Institute for War and Peace Reporting | Giving Voice, Driving Change
Tudjman's Nationalist Legacy
Mladen Rogic was arrested in Zagreb last November at a protest against an EU summit being held in the city. But the police were more interested in what he was wearing than what he was doing.
Detained by Croatian police and questioned for several hours, Rogic was ordered to pay a fine of 579 kuna (£50). This earned him the dubious distinction of being the first person to be penalised under Croatia's newly reactivated law banning the wearing of fascist insignia.
During the November 30 protest, the thirty-six-year-old former officer from Biograd had been spotted wearing a cap sporting the letter 'U'- the fascist symbol of the Second World War puppet Croat state, Independent State of Croatia, NDH. The EU Summit had been convened to discuss the problems of reconciliation in the region.
The case was sympathetically covered by local daily Slobodna Dalmacija, one of a handful of Croatian newspapers which maintains a strong nationalist editorial line. In the piece, Rogic said he was astonished by his arrest.
"I fought under this cap throughout the five years of the Homeland War, " he said. " For twenty-two months I was in charge of Zadar's defence. While I was fighting nobody minded me wearing it. Today, five years later, I am taken into custody and fined 579 kuna."
In a sense, he is right. For the duration of the conflict no-one criticised him for the insignia he wore as a commanding officer of the Croatian army. Quite the opposite; it served as proof of his loyalty to the Homeland.
The Zagreb authorities have reactivated Tito-era laws proscribing the promotion of ethnic intolerance. The legislation fell into disuse under Franjo Tudjman's presidency, a period characterised by highly-charged Croatian nationalism.
During the latter's rule, around three thousand monuments dedicated to the anti-Fascist struggle and the partisan movement of the Second World War were destroyed. By presidential decree, the central Square of Victims of Fascism was renamed the Square of Croatian Heroes.
In ten other cities, streets, schools and even nurseries were named after Mile Budak, a minister in the former Ustase government, who after the Second World War was sentenced to death for crimes against humanity.
Though officially barred during the last decade, fascist insignia was not only tolerated but became highly visible, representing, for many, "a higher degree of patriotic consciousness" . It also shored up government-approved xenophobia.
At the same time there was a comprehensive review of school textbooks. Thousands of volumes by authors holding ideological beliefs anathema to the Tudjman regime, belonging to a nationality it opposed, or simply written in Cyrillic, were either removed from library shelves or destroyed.
Mladen Rogic's misapprehension at having to pay 579 kuna for attaching the letter 'U' to his hat, is a legacy of the Tudjman era.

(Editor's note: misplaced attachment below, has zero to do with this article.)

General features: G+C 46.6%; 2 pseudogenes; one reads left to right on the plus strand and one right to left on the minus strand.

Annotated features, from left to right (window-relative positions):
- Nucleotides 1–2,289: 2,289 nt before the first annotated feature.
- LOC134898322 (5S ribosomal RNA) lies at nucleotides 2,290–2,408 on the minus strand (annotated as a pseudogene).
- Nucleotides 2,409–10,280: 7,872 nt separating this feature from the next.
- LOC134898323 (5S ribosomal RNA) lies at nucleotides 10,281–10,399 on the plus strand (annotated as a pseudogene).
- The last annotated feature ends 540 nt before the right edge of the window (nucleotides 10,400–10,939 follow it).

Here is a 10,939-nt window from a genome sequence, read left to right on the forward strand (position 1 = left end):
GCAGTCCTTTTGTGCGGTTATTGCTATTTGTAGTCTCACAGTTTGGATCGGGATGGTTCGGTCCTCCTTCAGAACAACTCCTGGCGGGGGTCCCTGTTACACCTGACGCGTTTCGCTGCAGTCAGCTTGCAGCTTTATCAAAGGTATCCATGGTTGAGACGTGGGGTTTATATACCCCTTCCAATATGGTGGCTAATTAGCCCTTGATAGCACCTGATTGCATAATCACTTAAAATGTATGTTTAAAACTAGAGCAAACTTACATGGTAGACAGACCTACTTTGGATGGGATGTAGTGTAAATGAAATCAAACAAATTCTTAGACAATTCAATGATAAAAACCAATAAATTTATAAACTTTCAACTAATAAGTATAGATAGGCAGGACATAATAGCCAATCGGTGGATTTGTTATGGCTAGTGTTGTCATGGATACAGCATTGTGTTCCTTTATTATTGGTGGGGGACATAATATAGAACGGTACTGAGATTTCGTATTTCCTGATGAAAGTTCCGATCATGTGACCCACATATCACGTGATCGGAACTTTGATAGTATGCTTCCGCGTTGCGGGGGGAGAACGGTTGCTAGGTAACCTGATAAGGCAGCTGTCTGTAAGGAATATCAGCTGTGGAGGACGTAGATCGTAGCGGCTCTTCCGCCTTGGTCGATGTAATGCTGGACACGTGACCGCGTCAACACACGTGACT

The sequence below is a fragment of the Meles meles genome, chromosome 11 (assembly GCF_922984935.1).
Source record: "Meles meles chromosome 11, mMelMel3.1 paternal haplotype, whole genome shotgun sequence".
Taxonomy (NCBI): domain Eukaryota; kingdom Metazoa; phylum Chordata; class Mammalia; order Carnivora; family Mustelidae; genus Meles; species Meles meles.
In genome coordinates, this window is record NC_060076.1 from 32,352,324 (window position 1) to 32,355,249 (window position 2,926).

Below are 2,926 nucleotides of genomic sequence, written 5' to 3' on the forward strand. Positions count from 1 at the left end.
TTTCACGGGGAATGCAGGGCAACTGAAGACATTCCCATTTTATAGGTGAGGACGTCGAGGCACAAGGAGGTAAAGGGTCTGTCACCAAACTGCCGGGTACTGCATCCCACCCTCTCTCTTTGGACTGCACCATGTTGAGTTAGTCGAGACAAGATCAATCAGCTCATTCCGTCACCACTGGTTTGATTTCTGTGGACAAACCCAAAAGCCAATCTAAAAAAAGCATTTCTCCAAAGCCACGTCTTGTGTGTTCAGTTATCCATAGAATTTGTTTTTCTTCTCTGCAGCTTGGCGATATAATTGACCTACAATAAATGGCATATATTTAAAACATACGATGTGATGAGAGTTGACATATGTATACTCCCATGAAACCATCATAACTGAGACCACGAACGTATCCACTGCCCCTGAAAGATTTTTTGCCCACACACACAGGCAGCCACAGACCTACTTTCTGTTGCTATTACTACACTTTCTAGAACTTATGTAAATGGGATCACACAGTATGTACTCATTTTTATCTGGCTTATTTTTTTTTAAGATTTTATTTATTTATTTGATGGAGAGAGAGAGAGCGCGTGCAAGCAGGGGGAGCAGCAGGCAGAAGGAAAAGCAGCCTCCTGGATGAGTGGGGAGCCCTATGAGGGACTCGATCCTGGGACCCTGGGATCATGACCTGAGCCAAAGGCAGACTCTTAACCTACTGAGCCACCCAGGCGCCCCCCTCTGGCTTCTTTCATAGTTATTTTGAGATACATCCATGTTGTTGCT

The late autocrat provided amnesty for those convicted of fascist crimes committed during the Second World War and reappraised the dark role played by the quisling NDH, in the name of 'national reconciliation'.
The height of this ideological craze was to have been marked by the digging of a common grave for Fascist soldiers and their victims at the site of the Second World War concentration camp at Jasenovac, where 80,000 Serbs, Jews, Gypsies and opponents of the Ustase regime perished. A critical report about the plans in the satirical weekly Feral Tribune provoked international outrage - they were abandoned soon afterwards.
The authorities, unsurprisingly, were not well disposed towards the paper's stance. In retaliation, the state prosecutor brought charges against me, its editor, and another journalist, Marinko Culic. We were charged with insulting and slandering the president.
We were also indicted under a law protecting the name of the head of state, under which criticism of the president is effectively outlawed. We faced a possible three year sentence, but the prosecution dropped the case last year following Tudjman's death.
Yet while the case has been dropped, the reasons for doing so are cited as procedural. We have not been absolved, which tends to suggest that the pro-nationalist legal apparatus of the Tudjman regime survives.
Imbued with a decade of nationalist ideology, Rogic naturally feels like a victim. A greater problem for Croatia is that the offspring of people like him will grow up with the same views. In the Slobodna Dalmacija report on the Rogic case, the journalist describes a conversation with his three-year-old son:
"Lovre, where was your dad?"
"Who put him there?"
"The reds, communists".
Lovre Rogic has already been taught "to identify his political enemies".
Victor Ivancic is the editor of the Split weekly Feral Tribune
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